Following treatment at Lewisham, he was released on 20 Aug 1917 to the 3rd Australian Auxiliary Hospital before leaving there on 29 Sep 1917 to spend time with the Overseas Training Brigade. On 20 Oct 1917 he returned to France through Southampton to rejoin the 28th Battalion on 28 Oct 1917 in the front line at Broodseinde.

On 12 Apr 1918, Fred was charged with, contrary to orders, 'going out with the intention of shooting game'. For this sin he was awarded seven days Field Punishment No.2 (see notes). He was appointed Lance Corporal on 19 Jun 1918, and soon after in his battalion's attack on Lihons Hill on 11 Aug 1918, Fred was again wounded in action, this time with severe wounds to his left thigh and chest. He was treated in turn by the 5th Field Ambulance and then the 53rd Casualty Clearing Station on 11 Aug 1918, before being admitted to the 6th General Hospital at Rouen. On 16 Aug 1918 he was stable enough to be invalided to the UK aboard HMHS Essequibo for further treatment at the 5th Southern General Hospital in Portsmouth. Released to the 3rd Australian Auxiliary Hospital on 30 Sep 1918, he was granted furlough from 4 - 18 Oct 1918, and in December he was shipped back to Australia aboard HMAT A41 Bakara, departing on 22 Dec 1918, and disembarking in Fremantle on 5 Feb 1919. Fred was discharged by the 5th Military District on 1 Apr 1919.

"...was seven weeks in Gallipoli, when he fell ill of enteric; was invalided to Australia, and returned to the front in October, 1916."[1]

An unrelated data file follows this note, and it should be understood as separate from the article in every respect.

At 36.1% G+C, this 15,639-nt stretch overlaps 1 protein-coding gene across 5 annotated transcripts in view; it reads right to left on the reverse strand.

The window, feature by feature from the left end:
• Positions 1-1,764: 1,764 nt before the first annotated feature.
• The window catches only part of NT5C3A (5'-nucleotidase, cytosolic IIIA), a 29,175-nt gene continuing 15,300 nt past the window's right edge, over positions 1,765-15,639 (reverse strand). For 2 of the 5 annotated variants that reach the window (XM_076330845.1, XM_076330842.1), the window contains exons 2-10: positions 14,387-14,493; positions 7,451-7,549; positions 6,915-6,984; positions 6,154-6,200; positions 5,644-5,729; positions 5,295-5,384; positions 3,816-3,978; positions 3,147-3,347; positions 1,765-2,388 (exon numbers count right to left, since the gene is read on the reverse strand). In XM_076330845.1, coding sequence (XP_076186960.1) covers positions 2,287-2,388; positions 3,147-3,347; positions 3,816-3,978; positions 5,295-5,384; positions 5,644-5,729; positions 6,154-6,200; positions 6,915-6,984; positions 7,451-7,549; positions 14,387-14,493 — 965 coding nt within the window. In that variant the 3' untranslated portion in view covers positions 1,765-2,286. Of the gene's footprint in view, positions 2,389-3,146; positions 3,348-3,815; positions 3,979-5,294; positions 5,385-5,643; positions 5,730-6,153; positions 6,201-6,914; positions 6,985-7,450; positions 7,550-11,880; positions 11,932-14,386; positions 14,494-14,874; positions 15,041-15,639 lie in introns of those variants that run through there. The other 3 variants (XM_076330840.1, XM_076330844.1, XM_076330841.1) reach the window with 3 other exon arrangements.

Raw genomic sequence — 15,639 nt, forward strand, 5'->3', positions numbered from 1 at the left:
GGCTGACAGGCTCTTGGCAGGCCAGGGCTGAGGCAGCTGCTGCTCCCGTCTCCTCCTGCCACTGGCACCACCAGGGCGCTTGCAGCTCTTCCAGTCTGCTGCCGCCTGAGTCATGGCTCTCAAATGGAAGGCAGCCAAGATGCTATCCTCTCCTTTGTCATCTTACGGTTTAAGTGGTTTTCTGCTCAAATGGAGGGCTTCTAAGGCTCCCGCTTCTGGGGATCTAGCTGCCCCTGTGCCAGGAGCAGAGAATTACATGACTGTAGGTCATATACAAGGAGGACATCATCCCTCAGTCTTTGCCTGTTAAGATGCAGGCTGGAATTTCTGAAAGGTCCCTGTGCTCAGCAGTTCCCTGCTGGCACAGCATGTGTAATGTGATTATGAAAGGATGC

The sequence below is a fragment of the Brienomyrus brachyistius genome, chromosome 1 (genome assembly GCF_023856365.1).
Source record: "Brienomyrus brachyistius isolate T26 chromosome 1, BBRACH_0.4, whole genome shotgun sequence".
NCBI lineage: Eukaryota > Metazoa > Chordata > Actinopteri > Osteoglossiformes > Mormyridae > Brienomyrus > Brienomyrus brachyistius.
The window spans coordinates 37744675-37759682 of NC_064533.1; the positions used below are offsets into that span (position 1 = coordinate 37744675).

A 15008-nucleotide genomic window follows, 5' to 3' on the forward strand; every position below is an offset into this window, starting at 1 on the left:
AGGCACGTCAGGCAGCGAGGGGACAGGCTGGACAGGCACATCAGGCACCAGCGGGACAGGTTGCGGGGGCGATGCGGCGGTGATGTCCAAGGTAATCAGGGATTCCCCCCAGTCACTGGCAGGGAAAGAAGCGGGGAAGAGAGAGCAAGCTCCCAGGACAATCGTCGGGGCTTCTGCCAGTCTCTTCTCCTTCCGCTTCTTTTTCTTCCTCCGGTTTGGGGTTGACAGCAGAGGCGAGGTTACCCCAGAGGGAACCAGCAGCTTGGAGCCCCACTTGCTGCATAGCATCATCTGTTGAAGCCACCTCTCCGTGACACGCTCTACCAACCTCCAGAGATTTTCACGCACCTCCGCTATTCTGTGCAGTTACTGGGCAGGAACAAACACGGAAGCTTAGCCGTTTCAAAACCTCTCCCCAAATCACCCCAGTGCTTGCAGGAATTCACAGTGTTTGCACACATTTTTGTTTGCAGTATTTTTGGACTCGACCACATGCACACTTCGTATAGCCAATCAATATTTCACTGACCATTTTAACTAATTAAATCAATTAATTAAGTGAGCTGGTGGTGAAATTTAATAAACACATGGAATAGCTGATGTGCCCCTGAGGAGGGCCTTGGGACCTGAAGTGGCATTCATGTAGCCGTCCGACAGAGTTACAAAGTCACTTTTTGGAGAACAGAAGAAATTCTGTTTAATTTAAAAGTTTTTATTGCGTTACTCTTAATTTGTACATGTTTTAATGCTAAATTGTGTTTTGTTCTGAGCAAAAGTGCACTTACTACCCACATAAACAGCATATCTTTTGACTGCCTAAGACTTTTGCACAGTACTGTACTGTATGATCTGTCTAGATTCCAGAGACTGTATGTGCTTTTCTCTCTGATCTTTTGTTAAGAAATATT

Post War

1935 married Mabel Doreen Potts in Beverley. After Frederick's death Mabel moved to son Desmond Bruce's property "Crathorne" at Kojonup where she remained until her death in the 1980s. One of 3 brothers all of whom served in the 28th Battalion. On 27 Nov 1951 his farm was affected by a fire requiring assistance from neighbours and friends. One brother ,Sergeant Richard Charles Hobbs (Beverley farm hand), married while in England and did not return to Australia, and the other brother John Hobbs was Killed in Action at Bianches Wood on 11 Aug 1918. Hobbs drive in Armadale is named after the three brothers.

Electoral Roll entries - 1925 - 1928 a farm hand at Dale, via Beverley; 1936 - 1962 a farmer at Morbinning, Beverley.


Field punishment could be awarded by a court martial or a commanding officer for any offence committed on active service. There were two categories of field punishment. Field punishment No. 2 consisted of heavy labouring duties, and several hours a day shackled . All offenders awarded field punishment would march with their unit, carry their arms and accoutrements, perform all their military duties as well as extra fatigue duties, and be treated as defaulters

  1. "The Drill of the Foot-Hills" (PDF) (1917). Western Australia. Mar 1917. p. 14. Retrieved 16 May 2017 – via State Library of Western Australia.